The 2022 Stock Market Stats: Pops and Drops!

Below is a picture of the 2022 US Stock Market daily returns as measured by the S&P 500 Index through December 16th. In looking at the chart below, it’s rather obvious: 2022 will be a down year. The S&P is down 19%… There are ten trading days left in the year; as such, it seems highly probable 2022 will be a down year regardless of whether there is a Santa Claus rally to finish the year. What’s not obvious are some of the market’s internal statistics. Let’s explore the underlying data.


In the chart represented above, there are 242 trading days. Of those 242 trading days, 104 of them have been up days; that’s about 43%. Conversely, 138 have been down days, which is 57%. Compare this to the long term in which about 53% of trading days are up days. So, if this were a more “normal” year, we’d be something closer to 128 up days.

Interestingly, the average return on up days is 1.31% while the average return on down days is -1.12%. So, even though up days have been sparser, we’ve been getting a bigger “pop” on up days than the “drops” we’ve gotten on down days.

Let’s look at the Nasdaq Index for some perspective. Below is a chart of the NASDAQ over the same period. It is down 32% on the year to date—much worse than the S&P 500 Index. This is because the NASDAQ is heavily populated with large tech stocks, which have been hard hit this year. How do the NASDAQ internal statistics compare to the S&P?



Interestingly, the NASDAQ Index has experienced 107 up days (three more than the S&P 500 Index) with an average return of 1.69% (a full 38 basis points better than the S&P 500’s up days). Conversely, on down days the NASDAQ has lost 1.58%, much worse than the S&Ps down day loss of 1.12%. So, NASDAQ has exhibited both bigger “pops” and bigger “drops” than the S&P as it has declined 12% more than the S&P has.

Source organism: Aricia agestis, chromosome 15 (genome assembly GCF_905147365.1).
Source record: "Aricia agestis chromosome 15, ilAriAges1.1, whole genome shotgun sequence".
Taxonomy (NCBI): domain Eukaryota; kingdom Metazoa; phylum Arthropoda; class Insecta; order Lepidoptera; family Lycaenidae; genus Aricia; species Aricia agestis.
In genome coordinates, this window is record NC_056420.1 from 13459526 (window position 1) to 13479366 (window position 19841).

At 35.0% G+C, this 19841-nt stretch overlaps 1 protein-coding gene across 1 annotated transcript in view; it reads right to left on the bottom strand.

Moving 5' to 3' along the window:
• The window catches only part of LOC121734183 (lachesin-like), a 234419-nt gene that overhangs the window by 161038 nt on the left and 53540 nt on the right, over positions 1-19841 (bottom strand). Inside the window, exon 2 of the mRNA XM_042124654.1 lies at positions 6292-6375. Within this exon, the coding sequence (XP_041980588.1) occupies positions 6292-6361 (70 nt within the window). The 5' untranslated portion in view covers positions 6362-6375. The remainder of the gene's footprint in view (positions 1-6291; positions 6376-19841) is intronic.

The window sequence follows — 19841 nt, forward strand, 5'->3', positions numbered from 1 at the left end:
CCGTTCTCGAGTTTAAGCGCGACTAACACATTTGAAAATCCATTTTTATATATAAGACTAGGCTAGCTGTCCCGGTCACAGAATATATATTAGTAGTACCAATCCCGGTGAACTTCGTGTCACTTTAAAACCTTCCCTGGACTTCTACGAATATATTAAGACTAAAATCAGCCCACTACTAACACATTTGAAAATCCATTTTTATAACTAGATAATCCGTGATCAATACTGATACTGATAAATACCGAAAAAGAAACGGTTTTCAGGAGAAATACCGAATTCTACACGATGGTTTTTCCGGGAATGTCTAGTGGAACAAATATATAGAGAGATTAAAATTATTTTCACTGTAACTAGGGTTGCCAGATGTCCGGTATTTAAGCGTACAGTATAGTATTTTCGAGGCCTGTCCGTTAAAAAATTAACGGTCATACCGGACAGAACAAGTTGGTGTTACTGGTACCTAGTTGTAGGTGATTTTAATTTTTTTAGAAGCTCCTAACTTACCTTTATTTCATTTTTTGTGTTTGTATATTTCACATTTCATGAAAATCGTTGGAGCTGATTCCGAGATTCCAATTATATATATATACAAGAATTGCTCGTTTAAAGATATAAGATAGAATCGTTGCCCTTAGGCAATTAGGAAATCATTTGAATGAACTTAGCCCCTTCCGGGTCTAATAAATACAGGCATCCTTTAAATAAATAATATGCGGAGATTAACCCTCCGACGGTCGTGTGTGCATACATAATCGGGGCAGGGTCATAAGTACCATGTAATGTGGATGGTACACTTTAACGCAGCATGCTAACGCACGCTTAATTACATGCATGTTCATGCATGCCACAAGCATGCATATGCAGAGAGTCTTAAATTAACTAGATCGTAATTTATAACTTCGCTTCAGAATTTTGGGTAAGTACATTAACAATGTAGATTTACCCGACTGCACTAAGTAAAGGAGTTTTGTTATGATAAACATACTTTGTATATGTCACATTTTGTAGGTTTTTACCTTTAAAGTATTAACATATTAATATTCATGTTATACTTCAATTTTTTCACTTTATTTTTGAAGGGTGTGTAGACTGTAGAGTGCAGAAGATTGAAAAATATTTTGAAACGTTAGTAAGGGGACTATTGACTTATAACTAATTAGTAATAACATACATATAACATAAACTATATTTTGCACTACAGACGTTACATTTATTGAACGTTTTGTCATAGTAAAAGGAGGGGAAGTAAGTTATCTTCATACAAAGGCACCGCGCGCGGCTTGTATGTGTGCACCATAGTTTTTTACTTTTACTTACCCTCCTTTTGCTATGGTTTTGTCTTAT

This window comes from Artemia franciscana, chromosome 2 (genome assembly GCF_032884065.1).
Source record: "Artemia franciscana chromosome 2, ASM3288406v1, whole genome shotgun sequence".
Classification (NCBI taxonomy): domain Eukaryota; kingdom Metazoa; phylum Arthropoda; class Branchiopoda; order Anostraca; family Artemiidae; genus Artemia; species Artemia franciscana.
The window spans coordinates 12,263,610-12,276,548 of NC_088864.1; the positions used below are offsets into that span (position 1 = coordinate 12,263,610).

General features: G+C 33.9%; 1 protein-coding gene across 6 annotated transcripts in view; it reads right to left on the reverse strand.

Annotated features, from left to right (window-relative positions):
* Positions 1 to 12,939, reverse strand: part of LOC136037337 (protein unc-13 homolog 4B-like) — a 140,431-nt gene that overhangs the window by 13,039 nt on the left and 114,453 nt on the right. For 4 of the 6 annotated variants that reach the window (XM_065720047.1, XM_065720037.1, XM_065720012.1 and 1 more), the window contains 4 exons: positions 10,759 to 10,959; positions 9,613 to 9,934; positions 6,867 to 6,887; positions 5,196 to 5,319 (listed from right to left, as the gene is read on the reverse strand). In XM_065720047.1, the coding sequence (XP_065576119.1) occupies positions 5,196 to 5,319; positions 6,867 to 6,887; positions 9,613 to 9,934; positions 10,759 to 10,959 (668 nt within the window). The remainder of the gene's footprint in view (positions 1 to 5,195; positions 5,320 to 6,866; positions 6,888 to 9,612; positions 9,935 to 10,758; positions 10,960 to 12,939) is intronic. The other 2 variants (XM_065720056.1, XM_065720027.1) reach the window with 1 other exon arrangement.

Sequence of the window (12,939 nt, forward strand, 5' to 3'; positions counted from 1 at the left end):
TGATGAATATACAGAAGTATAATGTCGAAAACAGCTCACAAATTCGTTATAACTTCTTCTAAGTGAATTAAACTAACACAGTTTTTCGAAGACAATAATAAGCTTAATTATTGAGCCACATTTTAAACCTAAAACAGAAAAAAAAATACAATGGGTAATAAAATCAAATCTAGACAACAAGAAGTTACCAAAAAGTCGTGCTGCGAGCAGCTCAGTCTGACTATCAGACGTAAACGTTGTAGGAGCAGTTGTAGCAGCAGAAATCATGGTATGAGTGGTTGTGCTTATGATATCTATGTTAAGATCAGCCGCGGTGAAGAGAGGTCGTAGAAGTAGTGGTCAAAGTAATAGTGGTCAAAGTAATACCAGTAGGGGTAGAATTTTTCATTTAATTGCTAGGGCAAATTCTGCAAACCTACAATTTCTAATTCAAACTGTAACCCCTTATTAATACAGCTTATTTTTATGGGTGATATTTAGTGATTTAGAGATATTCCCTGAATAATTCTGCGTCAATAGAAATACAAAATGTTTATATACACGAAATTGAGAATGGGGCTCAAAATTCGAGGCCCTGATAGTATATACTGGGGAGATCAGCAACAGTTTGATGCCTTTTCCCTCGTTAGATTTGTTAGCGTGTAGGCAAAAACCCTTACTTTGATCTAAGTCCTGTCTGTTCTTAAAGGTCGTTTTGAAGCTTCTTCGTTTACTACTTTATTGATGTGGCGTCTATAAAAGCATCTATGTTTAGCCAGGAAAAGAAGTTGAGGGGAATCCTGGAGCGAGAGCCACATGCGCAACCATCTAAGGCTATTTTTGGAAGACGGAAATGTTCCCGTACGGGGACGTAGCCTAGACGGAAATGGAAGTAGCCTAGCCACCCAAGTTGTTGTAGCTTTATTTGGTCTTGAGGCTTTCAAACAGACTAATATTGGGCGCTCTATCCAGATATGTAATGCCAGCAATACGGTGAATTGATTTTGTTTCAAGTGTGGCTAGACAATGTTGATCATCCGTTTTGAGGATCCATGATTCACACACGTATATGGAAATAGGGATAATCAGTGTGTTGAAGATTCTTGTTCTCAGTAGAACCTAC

Why is it playing out this way? This year we have seen rising interest rates in response to the inflationary threat. Stock valuations (the price the markets are paying for a dollar of earnings) have been declining. Nasdaq valuations started the year much higher than the S&P 500 Index. Some of that valuation premium is justified based on the superior growth characteristics of some of these technology companies. But, nonetheless, in a down market, the higher valuations get hit harder. This makes rational sense given the interest rate environment. Such is the nature of market cycles. This cycle will pass, and we will return to more normal return experiences sometime in the future. When that will be is uncertain, but we are getting closer.

One final comment. WealthPlan has managed a high dividend yield growth strategy we call “The Dividend Aristocrats Portfolio” for many years. This strategy received a five-star rating from Morningstar this year (see the post here) that had a great year in 2022 owing to our strict adherence to our proprietary stock selection criteria.* This strategy has demonstrated the merit of our investment philosophy in these difficult times. We’d be delighted to tell our story if you’re willing to listen. Give us a call!




*The Morningstar Rating™ for funds, or “star rating”, is calculated for managed products (including mutual funds, variable annuity and variable life subaccounts, exchange-traded funds, closed-end funds, and separate accounts) with at least a three-year history. Exchange-traded funds and open-ended mutual funds are considered a single population for comparative purposes. It is calculated based on a Morningstar Risk-Adjusted Return measure that accounts for variation in a managed product’s monthly excess performance, placing more emphasis on downward variations and rewarding consistent performance. The Morningstar Rating does not include any adjustment for sales loads. The top 10% of products in each product category receive 5 stars, the next 22.5% receive 4 stars, the next 35% receive 3 stars, the next 22.5% receive 2 stars, and the bottom 10% receive 1 star. The Overall Morningstar Rating for a managed product is derived from a weighted average of the performance figures associated with its three-, five-, and 10-year (if applicable) Morningstar Rating metrics. The weights are: 100% three-year rating for 36-59 months of total returns, 60% five-year rating/40% three-year rating for 60-119 months of total returns, and 50% 10-year rating/30% five-year rating/20% three-year rating for 120 or more months of total returns. While the 10-year overall star rating formula seems to give the most weight to the 10- year period, the most recent three-year period actually has the greatest impact because it is included in all three rating periods.

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